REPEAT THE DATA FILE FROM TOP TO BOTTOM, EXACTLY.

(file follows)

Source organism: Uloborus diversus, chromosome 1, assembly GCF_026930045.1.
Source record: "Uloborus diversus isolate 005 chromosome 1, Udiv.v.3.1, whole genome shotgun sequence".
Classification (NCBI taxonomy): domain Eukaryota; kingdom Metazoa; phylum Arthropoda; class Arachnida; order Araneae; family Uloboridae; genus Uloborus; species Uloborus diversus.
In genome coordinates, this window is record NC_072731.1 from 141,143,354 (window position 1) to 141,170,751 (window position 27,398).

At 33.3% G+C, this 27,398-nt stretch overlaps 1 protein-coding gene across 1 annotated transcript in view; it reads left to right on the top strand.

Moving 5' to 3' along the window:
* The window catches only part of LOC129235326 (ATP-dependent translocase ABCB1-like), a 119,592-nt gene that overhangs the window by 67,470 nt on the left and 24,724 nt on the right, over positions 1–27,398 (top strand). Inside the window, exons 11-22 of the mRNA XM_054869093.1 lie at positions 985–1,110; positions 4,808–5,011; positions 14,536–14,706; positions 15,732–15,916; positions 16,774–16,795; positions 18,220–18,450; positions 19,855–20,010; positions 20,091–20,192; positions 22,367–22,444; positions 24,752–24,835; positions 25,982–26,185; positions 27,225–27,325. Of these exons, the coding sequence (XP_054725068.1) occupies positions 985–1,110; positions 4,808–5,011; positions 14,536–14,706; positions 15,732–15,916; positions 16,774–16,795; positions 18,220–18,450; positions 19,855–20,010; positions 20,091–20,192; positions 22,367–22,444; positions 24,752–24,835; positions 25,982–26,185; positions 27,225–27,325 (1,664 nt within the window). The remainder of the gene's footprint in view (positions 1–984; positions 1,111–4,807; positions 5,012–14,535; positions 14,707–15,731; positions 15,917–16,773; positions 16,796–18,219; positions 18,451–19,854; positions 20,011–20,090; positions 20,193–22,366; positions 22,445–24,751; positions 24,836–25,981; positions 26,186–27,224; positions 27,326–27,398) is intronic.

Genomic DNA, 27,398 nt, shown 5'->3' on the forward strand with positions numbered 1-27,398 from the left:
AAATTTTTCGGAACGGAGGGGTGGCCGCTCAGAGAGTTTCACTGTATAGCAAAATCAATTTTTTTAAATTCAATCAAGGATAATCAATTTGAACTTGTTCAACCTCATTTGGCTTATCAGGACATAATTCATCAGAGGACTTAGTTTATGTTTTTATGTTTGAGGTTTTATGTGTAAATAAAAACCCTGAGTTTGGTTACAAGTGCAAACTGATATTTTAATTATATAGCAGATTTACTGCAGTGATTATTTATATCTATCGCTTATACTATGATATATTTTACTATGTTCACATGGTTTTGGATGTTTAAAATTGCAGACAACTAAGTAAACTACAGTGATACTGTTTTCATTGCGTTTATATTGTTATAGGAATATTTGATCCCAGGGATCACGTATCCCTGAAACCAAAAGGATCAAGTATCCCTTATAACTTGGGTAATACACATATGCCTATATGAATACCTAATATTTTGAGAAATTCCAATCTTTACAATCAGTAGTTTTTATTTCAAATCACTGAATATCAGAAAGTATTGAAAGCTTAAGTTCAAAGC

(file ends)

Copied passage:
Source organism: Uloborus diversus, chromosome 1, assembly GCF_026930045.1.
Source record: "Uloborus diversus isolate 005 chromosome 1, Udiv.v.3.1, whole genome shotgun sequence".
Classification (NCBI taxonomy): domain Eukaryota; kingdom Metazoa; phylum Arthropoda; class Arachnida; order Araneae; family Uloboridae; genus Uloborus; species Uloborus diversus.
In genome coordinates, this window is record NC_072731.1 from 141,143,354 (window position 1) to 141,170,751 (window position 27,398).

At 33.3% G+C, this 27,398-nt stretch overlaps 1 protein-coding gene across 1 annotated transcript in view; it reads left to right on the top strand.

Moving 5' to 3' along the window:
* The window catches only part of LOC129235326 (ATP-dependent translocase ABCB1-like), a 119,592-nt gene that overhangs the window by 67,470 nt on the left and 24,724 nt on the right, over positions 1–27,398 (top strand). Inside the window, exons 11-22 of the mRNA XM_054869093.1 lie at positions 985–1,110; positions 4,808–5,011; positions 14,536–14,706; positions 15,732–15,916; positions 16,774–16,795; positions 18,220–18,450; positions 19,855–20,010; positions 20,091–20,192; positions 22,367–22,444; positions 24,752–24,835; positions 25,982–26,185; positions 27,225–27,325. Of these exons, the coding sequence (XP_054725068.1) occupies positions 985–1,110; positions 4,808–5,011; positions 14,536–14,706; positions 15,732–15,916; positions 16,774–16,795; positions 18,220–18,450; positions 19,855–20,010; positions 20,091–20,192; positions 22,367–22,444; positions 24,752–24,835; positions 25,982–26,185; positions 27,225–27,325 (1,664 nt within the window). The remainder of the gene's footprint in view (positions 1–984; positions 1,111–4,807; positions 5,012–14,535; positions 14,707–15,731; positions 15,917–16,773; positions 16,796–18,219; positions 18,451–19,854; positions 20,011–20,090; positions 20,193–22,366; positions 22,445–24,751; positions 24,836–25,981; positions 26,186–27,224; positions 27,326–27,398) is intronic.

Genomic DNA, 27,398 nt, shown 5'->3' on the forward strand with positions numbered 1-27,398 from the left:
AAATTTTTCGGAACGGAGGGGTGGCCGCTCAGAGAGTTTCACTGTATAGCAAAATCAATTTTTTTAAATTCAATCAAGGATAATCAATTTGAACTTGTTCAACCTCATTTGGCTTATCAGGACATAATTCATCAGAGGACTTAGTTTATGTTTTTATGTTTGAGGTTTTATGTGTAAATAAAAACCCTGAGTTTGGTTACAAGTGCAAACTGATATTTTAATTATATAGCAGATTTACTGCAGTGATTATTTATATCTATCGCTTATACTATGATATATTTTACTATGTTCACATGGTTTTGGATGTTTAAAATTGCAGACAACTAAGTAAACTACAGTGATACTGTTTTCATTGCGTTTATATTGTTATAGGAATATTTGATCCCAGGGATCACGTATCCCTGAAACCAAAAGGATCAAGTATCCCTTATAACTTGGGTAATACACATATGCCTATATGAATACCTAATATTTTGAGAAATTCCAATCTTTACAATCAGTAGTTTTTATTTCAAATCACTGAATATCAGAAAGTATTGAAAGCTTAAGTTCAAAGC